The problem has to do with both incentives and regulation. While companies have incentives to try to avoid selling contaminated food, it turns out there are incentives for not knowing where the contamination originated, and this makes it hard to eliminate. The problem is that most ground meat is a mix of meat scraps purchased from many providers.

"Meat companies and grocers have been barred from selling ground beef tainted by the virulent strain of E. coli known as O157:H7 since 1994, after an outbreak at Jack in the Box restaurants left four children dead. Yet tens of thousands of people are still sickened annually by this pathogen, federal health officials estimate, with hamburger being the biggest culprit. Ground beef has been blamed for 16 outbreaks in the last three years alone, including the one that left Ms. Smith paralyzed from the waist down. This summer, contamination led to the recall of beef from nearly 3,000 grocers in 41 states. "
"Ground beef is usually not simply a chunk of meat run through a grinder. Instead, records and interviews show, a single portion of hamburger meat is often an amalgam of various grades of meat from different parts of cows and even from different slaughterhouses. These cuts of meat are particularly vulnerable to E. coli contamination, food experts and officials say. Despite this, there is no federal requirement for grinders to test their ingredients for the pathogen. "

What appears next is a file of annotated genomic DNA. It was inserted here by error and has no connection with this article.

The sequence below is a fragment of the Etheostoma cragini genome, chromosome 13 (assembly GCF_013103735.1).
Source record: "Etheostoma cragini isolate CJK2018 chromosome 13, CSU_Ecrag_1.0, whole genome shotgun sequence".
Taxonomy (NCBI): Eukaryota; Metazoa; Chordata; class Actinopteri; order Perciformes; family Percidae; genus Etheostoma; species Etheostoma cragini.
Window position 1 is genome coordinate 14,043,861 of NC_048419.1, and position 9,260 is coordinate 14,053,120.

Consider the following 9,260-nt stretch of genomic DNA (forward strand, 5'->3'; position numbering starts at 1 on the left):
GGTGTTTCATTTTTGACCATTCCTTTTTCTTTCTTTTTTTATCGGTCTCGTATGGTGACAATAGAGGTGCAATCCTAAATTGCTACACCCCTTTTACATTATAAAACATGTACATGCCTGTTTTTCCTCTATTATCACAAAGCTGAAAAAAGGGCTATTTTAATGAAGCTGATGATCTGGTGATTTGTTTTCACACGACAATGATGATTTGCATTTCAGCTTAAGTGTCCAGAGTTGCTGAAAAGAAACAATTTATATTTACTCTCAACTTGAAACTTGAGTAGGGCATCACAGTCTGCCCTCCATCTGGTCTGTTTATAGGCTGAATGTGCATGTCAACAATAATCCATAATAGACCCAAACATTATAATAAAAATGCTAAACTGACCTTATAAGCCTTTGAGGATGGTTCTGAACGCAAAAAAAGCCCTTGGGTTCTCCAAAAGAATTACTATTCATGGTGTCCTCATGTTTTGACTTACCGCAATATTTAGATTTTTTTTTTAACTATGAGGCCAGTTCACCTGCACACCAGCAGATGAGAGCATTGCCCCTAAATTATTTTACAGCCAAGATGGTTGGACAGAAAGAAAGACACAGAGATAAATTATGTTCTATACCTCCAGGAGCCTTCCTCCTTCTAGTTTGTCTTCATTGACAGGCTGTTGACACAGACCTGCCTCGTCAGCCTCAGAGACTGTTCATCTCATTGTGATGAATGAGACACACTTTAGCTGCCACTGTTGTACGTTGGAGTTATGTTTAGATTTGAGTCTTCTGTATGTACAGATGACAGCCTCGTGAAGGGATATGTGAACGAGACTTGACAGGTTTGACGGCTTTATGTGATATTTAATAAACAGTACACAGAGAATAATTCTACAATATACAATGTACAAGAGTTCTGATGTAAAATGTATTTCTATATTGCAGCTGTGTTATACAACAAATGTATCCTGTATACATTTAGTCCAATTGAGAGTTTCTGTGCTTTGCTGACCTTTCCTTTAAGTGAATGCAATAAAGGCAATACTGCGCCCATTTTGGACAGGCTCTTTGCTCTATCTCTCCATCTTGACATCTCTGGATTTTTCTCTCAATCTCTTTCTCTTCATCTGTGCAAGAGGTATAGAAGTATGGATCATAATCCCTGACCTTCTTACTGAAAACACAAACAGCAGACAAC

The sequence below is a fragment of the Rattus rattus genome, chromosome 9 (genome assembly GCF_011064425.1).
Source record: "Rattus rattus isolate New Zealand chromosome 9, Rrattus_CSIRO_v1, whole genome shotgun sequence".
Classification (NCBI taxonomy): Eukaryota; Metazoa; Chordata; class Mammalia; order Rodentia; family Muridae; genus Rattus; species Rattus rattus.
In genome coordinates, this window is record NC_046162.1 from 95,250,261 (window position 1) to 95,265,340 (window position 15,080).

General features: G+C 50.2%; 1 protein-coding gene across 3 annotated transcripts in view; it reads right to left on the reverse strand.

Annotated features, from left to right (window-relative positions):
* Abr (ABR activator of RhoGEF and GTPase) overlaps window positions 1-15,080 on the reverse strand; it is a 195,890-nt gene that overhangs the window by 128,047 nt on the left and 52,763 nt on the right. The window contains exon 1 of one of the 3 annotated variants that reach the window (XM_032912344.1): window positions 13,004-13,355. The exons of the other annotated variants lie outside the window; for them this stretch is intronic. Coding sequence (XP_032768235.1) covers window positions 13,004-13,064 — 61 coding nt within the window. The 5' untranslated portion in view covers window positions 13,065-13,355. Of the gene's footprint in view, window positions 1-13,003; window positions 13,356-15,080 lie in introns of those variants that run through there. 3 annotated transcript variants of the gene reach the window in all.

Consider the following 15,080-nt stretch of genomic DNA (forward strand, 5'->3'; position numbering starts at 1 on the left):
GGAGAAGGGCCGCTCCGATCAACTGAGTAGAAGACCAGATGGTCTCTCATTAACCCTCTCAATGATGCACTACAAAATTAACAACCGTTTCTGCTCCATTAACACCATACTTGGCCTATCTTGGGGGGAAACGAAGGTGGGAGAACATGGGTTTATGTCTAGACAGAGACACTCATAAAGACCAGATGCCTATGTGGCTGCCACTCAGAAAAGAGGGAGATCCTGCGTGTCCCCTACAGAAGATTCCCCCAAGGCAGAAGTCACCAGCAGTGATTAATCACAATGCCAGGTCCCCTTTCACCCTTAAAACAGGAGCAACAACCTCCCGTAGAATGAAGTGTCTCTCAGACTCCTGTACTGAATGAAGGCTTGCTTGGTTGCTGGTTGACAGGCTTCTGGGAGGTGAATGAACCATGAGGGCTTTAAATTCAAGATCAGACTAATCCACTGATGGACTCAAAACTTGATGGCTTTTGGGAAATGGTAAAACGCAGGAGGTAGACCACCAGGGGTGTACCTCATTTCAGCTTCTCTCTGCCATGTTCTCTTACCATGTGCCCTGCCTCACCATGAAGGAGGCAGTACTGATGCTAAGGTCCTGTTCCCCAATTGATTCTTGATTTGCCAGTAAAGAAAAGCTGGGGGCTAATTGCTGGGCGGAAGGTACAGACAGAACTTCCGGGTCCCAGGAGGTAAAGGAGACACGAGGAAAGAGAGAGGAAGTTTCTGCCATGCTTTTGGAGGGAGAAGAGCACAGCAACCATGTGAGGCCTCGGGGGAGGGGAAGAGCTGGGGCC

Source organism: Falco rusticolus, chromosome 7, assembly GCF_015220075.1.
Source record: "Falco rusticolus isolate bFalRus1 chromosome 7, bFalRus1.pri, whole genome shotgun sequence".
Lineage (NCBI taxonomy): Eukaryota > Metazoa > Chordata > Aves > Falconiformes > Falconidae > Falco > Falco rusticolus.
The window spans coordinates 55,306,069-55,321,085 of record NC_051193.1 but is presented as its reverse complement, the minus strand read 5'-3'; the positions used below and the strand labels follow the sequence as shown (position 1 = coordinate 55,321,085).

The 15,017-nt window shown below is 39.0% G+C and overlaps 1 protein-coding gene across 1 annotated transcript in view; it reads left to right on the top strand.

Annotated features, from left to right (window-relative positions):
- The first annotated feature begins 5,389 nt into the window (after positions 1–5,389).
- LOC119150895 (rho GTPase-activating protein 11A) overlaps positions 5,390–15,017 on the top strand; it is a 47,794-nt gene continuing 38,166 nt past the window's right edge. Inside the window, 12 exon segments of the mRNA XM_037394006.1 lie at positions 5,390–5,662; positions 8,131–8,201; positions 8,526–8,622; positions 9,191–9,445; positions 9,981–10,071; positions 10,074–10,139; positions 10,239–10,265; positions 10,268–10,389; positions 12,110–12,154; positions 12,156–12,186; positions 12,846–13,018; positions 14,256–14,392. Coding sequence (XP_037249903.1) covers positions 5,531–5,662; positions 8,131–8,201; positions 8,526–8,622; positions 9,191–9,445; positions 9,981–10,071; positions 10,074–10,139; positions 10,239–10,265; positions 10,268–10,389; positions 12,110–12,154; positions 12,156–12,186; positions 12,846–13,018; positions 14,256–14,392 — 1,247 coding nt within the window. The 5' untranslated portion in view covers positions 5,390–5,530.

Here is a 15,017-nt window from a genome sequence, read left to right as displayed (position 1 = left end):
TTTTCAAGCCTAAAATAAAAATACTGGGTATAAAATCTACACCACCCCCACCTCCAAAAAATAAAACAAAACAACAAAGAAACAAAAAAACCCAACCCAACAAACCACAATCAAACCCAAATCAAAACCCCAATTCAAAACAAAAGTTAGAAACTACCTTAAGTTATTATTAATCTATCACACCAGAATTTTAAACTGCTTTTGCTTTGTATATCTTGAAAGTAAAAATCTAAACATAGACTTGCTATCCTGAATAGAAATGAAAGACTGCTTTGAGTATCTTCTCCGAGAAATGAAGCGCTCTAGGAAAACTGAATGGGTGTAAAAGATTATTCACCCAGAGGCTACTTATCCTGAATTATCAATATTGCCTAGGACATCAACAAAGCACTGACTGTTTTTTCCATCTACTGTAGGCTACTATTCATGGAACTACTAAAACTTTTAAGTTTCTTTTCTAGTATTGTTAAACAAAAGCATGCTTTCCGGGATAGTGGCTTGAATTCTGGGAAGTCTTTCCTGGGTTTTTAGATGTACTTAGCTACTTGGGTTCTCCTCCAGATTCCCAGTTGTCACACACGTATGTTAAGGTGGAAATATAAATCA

That is, food processors are required to test their final product, but not their ingredients.

"Those low-grade ingredients are cut from areas of the cow that are more likely to have had contact with feces, which carries E. coli, industry research shows. Yet Cargill, like most meat companies, relies on its suppliers to check for the bacteria and does its own testing only after the ingredients are ground together. The United States Department of Agriculture, which allows grinders to devise their own safety plans, has encouraged them to test ingredients first as a way of increasing the chance of finding contamination.